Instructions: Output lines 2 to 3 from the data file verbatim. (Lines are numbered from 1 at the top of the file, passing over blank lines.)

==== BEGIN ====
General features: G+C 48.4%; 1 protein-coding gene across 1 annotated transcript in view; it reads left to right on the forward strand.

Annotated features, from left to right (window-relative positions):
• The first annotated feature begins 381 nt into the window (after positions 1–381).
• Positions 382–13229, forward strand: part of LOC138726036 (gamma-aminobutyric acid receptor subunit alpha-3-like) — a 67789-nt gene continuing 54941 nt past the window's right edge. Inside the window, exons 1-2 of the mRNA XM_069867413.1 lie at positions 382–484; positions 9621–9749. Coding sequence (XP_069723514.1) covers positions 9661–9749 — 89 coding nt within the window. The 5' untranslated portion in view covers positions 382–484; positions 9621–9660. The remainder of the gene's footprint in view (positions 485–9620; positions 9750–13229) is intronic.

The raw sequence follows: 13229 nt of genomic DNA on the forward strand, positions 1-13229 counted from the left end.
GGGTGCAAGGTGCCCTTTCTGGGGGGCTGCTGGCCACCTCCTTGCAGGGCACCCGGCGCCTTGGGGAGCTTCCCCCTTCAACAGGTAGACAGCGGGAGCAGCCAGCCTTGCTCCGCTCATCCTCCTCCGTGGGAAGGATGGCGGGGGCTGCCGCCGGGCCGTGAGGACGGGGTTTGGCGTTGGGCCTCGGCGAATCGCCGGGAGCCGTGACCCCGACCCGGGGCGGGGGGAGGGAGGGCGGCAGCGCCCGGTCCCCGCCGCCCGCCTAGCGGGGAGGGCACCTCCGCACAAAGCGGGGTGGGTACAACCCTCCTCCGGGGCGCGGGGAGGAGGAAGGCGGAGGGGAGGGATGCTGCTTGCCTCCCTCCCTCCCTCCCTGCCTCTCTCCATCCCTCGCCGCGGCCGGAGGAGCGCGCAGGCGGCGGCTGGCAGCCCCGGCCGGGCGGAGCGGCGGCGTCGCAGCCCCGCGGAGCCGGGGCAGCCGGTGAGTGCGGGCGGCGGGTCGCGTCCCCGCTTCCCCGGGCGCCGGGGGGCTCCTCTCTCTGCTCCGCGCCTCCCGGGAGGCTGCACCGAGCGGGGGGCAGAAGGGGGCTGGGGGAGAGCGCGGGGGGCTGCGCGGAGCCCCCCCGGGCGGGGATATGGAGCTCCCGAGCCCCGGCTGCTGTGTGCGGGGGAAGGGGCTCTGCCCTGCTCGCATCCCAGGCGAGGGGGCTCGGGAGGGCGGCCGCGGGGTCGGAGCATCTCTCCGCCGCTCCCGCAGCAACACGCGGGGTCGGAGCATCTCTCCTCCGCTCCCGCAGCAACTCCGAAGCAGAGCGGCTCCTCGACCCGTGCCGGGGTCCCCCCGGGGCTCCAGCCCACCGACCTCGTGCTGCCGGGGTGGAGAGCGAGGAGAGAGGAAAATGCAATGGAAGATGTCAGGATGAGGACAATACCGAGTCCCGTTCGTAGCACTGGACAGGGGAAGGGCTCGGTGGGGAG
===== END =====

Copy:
Annotated features, from left to right (window-relative positions):
• The first annotated feature begins 381 nt into the window (after positions 1–381).